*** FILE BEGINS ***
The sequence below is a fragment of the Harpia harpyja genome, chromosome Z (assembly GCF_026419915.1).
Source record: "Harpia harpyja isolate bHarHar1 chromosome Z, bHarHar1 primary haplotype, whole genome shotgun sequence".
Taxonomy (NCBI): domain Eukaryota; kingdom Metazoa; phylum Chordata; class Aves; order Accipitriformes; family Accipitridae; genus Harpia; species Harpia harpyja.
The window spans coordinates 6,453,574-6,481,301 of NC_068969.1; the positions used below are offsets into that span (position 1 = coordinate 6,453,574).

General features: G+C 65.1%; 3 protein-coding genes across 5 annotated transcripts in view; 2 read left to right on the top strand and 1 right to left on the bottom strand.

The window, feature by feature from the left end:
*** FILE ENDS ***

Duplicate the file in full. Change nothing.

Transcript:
The sequence below is a fragment of the Harpia harpyja genome, chromosome Z (assembly GCF_026419915.1).
Source record: "Harpia harpyja isolate bHarHar1 chromosome Z, bHarHar1 primary haplotype, whole genome shotgun sequence".
Taxonomy (NCBI): domain Eukaryota; kingdom Metazoa; phylum Chordata; class Aves; order Accipitriformes; family Accipitridae; genus Harpia; species Harpia harpyja.
The window spans coordinates 6,453,574-6,481,301 of NC_068969.1; the positions used below are offsets into that span (position 1 = coordinate 6,453,574).

General features: G+C 65.1%; 3 protein-coding genes across 5 annotated transcripts in view; 2 read left to right on the top strand and 1 right to left on the bottom strand.

The window, feature by feature from the left end: